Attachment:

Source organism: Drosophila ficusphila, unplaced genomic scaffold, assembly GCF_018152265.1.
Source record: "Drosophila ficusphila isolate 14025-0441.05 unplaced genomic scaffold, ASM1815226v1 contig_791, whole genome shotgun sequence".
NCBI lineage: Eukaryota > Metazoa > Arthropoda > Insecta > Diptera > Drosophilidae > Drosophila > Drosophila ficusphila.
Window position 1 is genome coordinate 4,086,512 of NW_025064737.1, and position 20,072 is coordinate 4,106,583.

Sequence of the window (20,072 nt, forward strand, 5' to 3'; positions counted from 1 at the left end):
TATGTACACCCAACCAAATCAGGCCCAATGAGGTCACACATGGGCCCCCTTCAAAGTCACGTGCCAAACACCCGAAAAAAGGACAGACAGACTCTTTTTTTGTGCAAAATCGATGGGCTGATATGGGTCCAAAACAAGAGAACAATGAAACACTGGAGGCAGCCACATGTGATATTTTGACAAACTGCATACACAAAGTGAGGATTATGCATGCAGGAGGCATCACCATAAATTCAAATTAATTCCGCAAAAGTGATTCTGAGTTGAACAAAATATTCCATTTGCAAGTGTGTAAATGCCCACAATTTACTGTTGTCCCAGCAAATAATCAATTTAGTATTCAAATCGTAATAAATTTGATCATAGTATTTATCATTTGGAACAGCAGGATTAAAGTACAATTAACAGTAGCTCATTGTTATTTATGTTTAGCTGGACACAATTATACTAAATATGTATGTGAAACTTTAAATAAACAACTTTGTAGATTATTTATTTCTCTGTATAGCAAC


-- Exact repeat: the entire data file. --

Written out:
Source organism: Drosophila ficusphila, unplaced genomic scaffold, assembly GCF_018152265.1.
Source record: "Drosophila ficusphila isolate 14025-0441.05 unplaced genomic scaffold, ASM1815226v1 contig_791, whole genome shotgun sequence".
NCBI lineage: Eukaryota > Metazoa > Arthropoda > Insecta > Diptera > Drosophilidae > Drosophila > Drosophila ficusphila.
Window position 1 is genome coordinate 4,086,512 of NW_025064737.1, and position 20,072 is coordinate 4,106,583.

Sequence of the window (20,072 nt, forward strand, 5' to 3'; positions counted from 1 at the left end):
TATGTACACCCAACCAAATCAGGCCCAATGAGGTCACACATGGGCCCCCTTCAAAGTCACGTGCCAAACACCCGAAAAAAGGACAGACAGACTCTTTTTTTGTGCAAAATCGATGGGCTGATATGGGTCCAAAACAAGAGAACAATGAAACACTGGAGGCAGCCACATGTGATATTTTGACAAACTGCATACACAAAGTGAGGATTATGCATGCAGGAGGCATCACCATAAATTCAAATTAATTCCGCAAAAGTGATTCTGAGTTGAACAAAATATTCCATTTGCAAGTGTGTAAATGCCCACAATTTACTGTTGTCCCAGCAAATAATCAATTTAGTATTCAAATCGTAATAAATTTGATCATAGTATTTATCATTTGGAACAGCAGGATTAAAGTACAATTAACAGTAGCTCATTGTTATTTATGTTTAGCTGGACACAATTATACTAAATATGTATGTGAAACTTTAAATAAACAACTTTGTAGATTATTTATTTCTCTGTATAGCAAC